The topic this week is LSAT nightmares. Although students always worry about the LSAT the week or night before taking the test, the nightmares we discuss today occurred on the test day itself.
Our two guests, Kaplan’s Jeff Thomas and Above the Law’s Elie Mystal, have heard their fair share of horror stories from students taking the LSAT. From the expected (a proctor mistiming the test) to the disgusting (a student getting sick inside the test classroom), and on to the outlandish (obnoxious bands playing outside the classroom window), there really isn’t anything that can’t conceivably happen on your LSAT test date. However, Thomas does say that with the bad can come good, and says he has even heard of a testing center that baked cookies for its students so they felt calm and at ease when taking the test.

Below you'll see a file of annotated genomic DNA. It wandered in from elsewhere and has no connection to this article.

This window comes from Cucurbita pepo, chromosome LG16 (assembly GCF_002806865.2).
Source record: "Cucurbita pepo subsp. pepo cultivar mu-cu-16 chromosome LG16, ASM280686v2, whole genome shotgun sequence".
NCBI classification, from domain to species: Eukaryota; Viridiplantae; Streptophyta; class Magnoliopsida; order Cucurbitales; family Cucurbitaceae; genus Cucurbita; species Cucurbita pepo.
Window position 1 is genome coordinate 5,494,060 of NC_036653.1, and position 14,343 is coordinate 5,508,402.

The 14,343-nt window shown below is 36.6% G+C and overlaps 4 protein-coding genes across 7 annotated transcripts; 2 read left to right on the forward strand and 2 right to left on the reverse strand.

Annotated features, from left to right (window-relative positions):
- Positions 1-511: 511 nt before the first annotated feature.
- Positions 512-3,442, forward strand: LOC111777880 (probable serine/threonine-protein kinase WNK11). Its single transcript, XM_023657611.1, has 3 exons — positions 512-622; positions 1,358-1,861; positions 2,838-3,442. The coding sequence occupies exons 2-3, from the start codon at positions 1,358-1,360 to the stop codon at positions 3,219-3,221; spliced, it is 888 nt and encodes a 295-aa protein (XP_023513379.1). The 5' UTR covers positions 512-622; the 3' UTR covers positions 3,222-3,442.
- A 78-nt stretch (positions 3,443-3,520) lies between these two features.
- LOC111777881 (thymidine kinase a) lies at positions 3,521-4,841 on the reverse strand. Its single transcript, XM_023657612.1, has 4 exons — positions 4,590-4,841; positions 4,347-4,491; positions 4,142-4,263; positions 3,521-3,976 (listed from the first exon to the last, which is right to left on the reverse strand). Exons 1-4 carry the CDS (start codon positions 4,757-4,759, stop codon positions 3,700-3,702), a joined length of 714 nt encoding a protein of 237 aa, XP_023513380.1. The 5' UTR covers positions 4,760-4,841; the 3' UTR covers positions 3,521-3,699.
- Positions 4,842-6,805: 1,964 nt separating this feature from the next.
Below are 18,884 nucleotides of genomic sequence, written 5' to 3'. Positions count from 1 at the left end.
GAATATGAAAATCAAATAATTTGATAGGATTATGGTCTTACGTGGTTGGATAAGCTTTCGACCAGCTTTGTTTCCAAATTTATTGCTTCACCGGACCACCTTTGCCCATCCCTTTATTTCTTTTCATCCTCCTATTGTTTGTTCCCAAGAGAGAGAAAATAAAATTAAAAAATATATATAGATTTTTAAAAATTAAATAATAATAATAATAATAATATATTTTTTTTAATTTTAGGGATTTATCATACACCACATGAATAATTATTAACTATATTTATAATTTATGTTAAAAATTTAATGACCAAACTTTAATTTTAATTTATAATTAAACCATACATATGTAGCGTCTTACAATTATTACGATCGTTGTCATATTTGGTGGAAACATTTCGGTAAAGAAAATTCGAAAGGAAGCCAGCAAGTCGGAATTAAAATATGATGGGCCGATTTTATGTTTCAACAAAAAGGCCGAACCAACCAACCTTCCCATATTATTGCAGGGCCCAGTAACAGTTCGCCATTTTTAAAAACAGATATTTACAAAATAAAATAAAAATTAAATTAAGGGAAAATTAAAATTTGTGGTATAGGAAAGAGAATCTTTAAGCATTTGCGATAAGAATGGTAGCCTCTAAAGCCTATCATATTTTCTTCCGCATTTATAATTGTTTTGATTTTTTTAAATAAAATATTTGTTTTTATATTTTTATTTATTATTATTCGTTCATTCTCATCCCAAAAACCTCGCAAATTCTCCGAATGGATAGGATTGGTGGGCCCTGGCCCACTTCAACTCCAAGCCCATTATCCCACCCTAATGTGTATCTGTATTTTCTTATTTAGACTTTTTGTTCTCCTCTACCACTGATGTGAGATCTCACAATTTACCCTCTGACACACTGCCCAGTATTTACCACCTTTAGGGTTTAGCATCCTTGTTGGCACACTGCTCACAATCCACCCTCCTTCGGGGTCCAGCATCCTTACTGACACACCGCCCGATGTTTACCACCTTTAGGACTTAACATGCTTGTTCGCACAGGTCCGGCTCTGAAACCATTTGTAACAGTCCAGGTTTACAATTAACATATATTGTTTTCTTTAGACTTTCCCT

Mystal says that most of the stories he hears seem coincide with lower-than-average LSAT scores. However, there is a silver lining even to that low score: Experiencing an LSAT nightmare could spur you on your LSAT studies and hopefully do better on a second LSAT attempt or perhaps even see that law school isn’t for you and give you the change to strive towards another dream.
In addition, Thomas states there are a variety of things you can do when you go through a negative LSAT experience, including cancelling your score and retaking it at the next administration, or even writing a formal complaint to the LSAC explaining your circumstances in hopes they can be corrected in the future.